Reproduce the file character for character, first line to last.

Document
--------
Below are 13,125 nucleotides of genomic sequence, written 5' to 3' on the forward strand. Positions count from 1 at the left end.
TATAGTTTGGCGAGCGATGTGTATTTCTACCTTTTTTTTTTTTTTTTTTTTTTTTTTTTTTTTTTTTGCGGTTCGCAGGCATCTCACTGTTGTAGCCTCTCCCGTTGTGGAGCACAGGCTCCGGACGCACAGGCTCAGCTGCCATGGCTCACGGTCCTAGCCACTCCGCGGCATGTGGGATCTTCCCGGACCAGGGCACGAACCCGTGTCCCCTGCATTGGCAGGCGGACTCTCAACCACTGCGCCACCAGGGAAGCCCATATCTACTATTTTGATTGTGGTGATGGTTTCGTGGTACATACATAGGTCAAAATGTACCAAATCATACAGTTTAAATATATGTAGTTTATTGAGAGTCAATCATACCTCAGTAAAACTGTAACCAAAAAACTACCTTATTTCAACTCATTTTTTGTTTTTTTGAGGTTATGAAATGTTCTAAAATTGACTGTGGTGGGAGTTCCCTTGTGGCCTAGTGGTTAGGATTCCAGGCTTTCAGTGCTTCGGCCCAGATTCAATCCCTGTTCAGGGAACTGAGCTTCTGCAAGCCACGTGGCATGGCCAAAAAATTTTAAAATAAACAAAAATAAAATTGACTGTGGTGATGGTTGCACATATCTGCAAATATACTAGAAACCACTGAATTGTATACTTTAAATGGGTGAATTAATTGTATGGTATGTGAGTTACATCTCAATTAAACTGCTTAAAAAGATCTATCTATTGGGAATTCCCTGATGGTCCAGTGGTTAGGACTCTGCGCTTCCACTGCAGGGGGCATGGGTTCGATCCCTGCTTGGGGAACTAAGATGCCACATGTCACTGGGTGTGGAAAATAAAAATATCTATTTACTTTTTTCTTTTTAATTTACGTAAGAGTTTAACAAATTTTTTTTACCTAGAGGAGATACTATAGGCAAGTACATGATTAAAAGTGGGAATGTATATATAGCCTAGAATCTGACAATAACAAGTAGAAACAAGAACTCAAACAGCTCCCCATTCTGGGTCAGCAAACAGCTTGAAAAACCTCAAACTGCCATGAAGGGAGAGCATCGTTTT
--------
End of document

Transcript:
Below are 13,125 nucleotides of genomic sequence, written 5' to 3' on the forward strand. Positions count from 1 at the left end.
TATAGTTTGGCGAGCGATGTGTATTTCTACCTTTTTTTTTTTTTTTTTTTTTTTTTTTTTTTTTTTTGCGGTTCGCAGGCATCTCACTGTTGTAGCCTCTCCCGTTGTGGAGCACAGGCTCCGGACGCACAGGCTCAGCTGCCATGGCTCACGGTCCTAGCCACTCCGCGGCATGTGGGATCTTCCCGGACCAGGGCACGAACCCGTGTCCCCTGCATTGGCAGGCGGACTCTCAACCACTGCGCCACCAGGGAAGCCCATATCTACTATTTTGATTGTGGTGATGGTTTCGTGGTACATACATAGGTCAAAATGTACCAAATCATACAGTTTAAATATATGTAGTTTATTGAGAGTCAATCATACCTCAGTAAAACTGTAACCAAAAAACTACCTTATTTCAACTCATTTTTTGTTTTTTTGAGGTTATGAAATGTTCTAAAATTGACTGTGGTGGGAGTTCCCTTGTGGCCTAGTGGTTAGGATTCCAGGCTTTCAGTGCTTCGGCCCAGATTCAATCCCTGTTCAGGGAACTGAGCTTCTGCAAGCCACGTGGCATGGCCAAAAAATTTTAAAATAAACAAAAATAAAATTGACTGTGGTGATGGTTGCACATATCTGCAAATATACTAGAAACCACTGAATTGTATACTTTAAATGGGTGAATTAATTGTATGGTATGTGAGTTACATCTCAATTAAACTGCTTAAAAAGATCTATCTATTGGGAATTCCCTGATGGTCCAGTGGTTAGGACTCTGCGCTTCCACTGCAGGGGGCATGGGTTCGATCCCTGCTTGGGGAACTAAGATGCCACATGTCACTGGGTGTGGAAAATAAAAATATCTATTTACTTTTTTCTTTTTAATTTACGTAAGAGTTTAACAAATTTTTTTTACCTAGAGGAGATACTATAGGCAAGTACATGATTAAAAGTGGGAATGTATATATAGCCTAGAATCTGACAATAACAAGTAGAAACAAGAACTCAAACAGCTCCCCATTCTGGGTCAGCAAACAGCTTGAAAAACCTCAAACTGCCATGAAGGGAGAGCATCGTTTT